It seems Papua New Guineans are caught up on a pendulum of publishing supported (or not) by national and international publishing houses. UPNG Press published Tsomi by Matabuna Tahun, A Medal Without Honour by Nash Sorariba, and The Blue Logic by Wiri Yakaipoko. The Blue Logic was later published as The Dark Side of Port Moresby. The literary works published by UPNG Press were either funded by the authors or were funded by cooperate sponsorship.
With the demise of UPNG Press, the Melanesian and Pacific Studies (MAPS) of UPNG began publishing several books and journals, among them Melissa Aigilo’s Falling Foliage, Regis Stella and Linda Maeaniani’s Melanesian Passages, and Zia Writers of Waria.
As recent as 2008 a local printing company, Birdwing Printers began publishing several books targeted for primary school children. Local indigenous authors and foreign writers on Papua New Guinea still compete for the same attention with this publisher.
Oxford and Dellasta Pasific (later Longman, Addison and Wiley) became the major outside publishers. According to Oxford University Press publishing PNG novels, poetry, or plays is a non-profitable venture. Oxford’s strategy is to publish educational resource books promoting the outcome based education, most of these written by non Papua New Guineans. Oxford has no intention of publishing original works of creative fiction by Papua New Guineans. Instead it leeches on works published in journals, anthologies, and other publications.
How can international publishing companies promote a literary culture in Papua New Guinea when they do little to recognize the struggles of writers in this country? It is akin to the experiences of African writers in the 1950s and 1960s when major European publishing houses were more interested in maintaining a hegemonic status quo, visa-vise economic exploitation, rather than bridging the divide between European literary culture and postcolonial creative literary productions.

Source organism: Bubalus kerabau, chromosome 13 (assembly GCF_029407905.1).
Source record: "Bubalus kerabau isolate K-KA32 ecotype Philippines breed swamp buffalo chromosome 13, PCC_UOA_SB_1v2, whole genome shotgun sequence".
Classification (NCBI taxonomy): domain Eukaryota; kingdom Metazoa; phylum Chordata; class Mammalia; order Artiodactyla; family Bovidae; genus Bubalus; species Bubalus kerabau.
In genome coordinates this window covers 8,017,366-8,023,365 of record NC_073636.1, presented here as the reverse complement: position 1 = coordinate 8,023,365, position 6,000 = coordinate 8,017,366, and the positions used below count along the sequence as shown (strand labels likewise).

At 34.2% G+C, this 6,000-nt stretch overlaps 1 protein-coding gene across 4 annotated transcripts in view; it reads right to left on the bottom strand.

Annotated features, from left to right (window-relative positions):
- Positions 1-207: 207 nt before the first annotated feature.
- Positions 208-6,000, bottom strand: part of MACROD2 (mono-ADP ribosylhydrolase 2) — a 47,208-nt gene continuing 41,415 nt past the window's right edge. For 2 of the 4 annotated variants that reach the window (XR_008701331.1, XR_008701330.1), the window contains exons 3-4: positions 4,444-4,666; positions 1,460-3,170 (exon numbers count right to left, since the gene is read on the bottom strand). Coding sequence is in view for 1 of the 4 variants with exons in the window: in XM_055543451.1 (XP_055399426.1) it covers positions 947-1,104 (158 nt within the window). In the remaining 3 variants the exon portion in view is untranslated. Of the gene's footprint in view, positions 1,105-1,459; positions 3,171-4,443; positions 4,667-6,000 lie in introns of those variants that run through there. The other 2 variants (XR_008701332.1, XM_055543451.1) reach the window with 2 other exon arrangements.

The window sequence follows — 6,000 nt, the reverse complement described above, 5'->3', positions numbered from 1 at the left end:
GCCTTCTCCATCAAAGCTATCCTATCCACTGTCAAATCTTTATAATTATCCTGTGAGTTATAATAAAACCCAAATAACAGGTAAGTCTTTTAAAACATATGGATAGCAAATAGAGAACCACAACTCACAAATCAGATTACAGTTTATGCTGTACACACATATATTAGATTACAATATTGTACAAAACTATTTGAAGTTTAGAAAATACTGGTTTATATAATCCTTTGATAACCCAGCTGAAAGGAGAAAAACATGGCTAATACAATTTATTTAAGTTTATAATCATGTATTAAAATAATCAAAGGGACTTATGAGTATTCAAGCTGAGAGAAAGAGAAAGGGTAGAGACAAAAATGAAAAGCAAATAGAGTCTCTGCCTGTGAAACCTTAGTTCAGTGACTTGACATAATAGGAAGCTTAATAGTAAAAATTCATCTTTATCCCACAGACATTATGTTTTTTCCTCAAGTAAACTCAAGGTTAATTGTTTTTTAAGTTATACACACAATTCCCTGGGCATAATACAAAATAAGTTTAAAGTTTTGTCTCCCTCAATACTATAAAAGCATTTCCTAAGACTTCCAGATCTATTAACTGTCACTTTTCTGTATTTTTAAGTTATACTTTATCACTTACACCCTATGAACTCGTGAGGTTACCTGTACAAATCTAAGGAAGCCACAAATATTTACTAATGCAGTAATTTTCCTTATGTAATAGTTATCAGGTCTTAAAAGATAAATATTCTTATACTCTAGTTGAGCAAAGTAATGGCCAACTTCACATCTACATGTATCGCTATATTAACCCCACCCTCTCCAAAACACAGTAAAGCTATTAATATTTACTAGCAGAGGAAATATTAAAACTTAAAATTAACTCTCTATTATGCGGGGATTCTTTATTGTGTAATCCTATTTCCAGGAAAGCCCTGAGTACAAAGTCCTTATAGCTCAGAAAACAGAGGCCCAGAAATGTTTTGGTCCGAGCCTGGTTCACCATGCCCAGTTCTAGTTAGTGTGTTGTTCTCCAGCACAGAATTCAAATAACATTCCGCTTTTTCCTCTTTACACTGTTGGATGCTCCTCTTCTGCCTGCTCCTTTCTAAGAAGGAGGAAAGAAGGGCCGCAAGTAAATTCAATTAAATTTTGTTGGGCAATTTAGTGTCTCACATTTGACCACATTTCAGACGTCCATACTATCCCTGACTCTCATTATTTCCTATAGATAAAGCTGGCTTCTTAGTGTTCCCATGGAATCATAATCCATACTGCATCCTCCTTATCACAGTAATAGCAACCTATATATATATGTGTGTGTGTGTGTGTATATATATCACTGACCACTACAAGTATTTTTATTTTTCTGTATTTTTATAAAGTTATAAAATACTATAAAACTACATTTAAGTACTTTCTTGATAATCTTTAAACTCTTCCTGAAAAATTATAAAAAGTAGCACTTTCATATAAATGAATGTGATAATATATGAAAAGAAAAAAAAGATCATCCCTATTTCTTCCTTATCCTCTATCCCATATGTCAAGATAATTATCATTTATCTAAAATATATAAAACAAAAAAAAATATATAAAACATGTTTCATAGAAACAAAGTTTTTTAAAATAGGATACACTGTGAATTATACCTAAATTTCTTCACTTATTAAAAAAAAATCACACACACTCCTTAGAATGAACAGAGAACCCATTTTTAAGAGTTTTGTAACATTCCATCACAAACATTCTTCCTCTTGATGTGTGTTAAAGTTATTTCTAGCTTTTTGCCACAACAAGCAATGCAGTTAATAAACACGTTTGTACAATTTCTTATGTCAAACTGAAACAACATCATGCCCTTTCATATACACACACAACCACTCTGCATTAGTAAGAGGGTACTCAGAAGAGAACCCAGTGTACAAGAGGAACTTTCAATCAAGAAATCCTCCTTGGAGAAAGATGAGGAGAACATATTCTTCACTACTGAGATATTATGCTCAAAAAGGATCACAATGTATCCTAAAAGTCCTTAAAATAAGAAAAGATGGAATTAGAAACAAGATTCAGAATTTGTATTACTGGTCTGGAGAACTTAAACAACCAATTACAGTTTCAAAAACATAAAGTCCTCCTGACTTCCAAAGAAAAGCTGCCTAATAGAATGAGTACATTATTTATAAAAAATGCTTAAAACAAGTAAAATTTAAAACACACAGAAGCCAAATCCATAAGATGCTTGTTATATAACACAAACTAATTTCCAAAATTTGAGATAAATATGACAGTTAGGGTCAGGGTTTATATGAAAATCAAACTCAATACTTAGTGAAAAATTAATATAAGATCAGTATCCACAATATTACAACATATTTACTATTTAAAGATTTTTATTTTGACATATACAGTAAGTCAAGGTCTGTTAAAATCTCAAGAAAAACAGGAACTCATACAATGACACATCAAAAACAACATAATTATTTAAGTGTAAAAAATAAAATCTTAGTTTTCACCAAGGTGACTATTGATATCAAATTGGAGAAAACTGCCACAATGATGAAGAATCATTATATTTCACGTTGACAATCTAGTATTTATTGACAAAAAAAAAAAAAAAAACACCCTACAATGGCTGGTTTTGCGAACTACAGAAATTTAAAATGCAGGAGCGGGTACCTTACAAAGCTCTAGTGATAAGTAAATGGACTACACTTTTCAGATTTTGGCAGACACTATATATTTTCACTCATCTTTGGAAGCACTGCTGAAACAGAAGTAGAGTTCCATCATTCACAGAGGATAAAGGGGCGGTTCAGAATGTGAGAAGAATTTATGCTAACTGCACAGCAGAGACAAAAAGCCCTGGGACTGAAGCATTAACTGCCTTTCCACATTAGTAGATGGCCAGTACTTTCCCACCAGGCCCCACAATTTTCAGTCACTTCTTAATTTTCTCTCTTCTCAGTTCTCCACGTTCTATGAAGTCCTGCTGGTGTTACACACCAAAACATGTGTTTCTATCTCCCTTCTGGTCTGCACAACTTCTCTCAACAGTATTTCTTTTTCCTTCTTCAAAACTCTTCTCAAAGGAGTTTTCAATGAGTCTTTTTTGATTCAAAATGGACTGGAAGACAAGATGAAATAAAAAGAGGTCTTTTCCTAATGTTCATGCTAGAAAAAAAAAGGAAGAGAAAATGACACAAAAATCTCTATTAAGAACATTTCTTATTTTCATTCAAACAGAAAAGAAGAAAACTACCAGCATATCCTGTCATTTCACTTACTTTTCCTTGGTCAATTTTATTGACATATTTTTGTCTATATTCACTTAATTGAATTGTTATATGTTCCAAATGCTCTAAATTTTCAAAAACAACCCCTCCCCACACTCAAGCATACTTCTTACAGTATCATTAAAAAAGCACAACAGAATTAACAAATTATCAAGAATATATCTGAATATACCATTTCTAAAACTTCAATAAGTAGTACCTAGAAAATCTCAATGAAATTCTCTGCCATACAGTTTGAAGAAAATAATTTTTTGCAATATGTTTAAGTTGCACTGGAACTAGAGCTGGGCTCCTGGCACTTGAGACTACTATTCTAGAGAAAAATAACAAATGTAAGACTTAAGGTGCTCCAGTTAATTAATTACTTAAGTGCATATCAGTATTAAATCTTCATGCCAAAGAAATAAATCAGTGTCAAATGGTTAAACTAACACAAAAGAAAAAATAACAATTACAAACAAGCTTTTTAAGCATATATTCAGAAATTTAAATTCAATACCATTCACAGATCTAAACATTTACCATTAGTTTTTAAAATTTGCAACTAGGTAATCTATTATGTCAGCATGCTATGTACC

Papua New Guinean writers need financial support to have their works published. In the last five years I observed that a number of Papua New Guineans have begun self-publishing their own books. Without the help of the government or international publishing houses a number of local writers have gone down this road. At face value, it appears to encourage local authors, but the ambitious journey for a self-published author in PNG is unpredictable and treacherous, if left alone.
Russell Soaba self-published Kwamra: A Season of Harvest under Anuki Country Press; Yauka Liria and Stanley Liria published their books under Crossroads Publications, and Fegsley Risapi under his own company Bradwin. I self-published my third collection of poetry: A Rower’s Song, under my own publishing company known as Manui Publishers. I used my own money to have my books printed with a local printer. I have to make a lot of personal sacrifices to come up with enough money to have one book published. Life down this road is painful, yet fulfilling.
Books and publishing are inseparable in a literary culture. If there are no publishing activities then no writing appears in print. Writers depend on publishing companies to see their writings in print and read by many people. Publishing works of fiction, poetry, and drama is still trapped in a time capsule. From time to time we see bubbles of this great energy escape the bottom to fill up the top of the jar.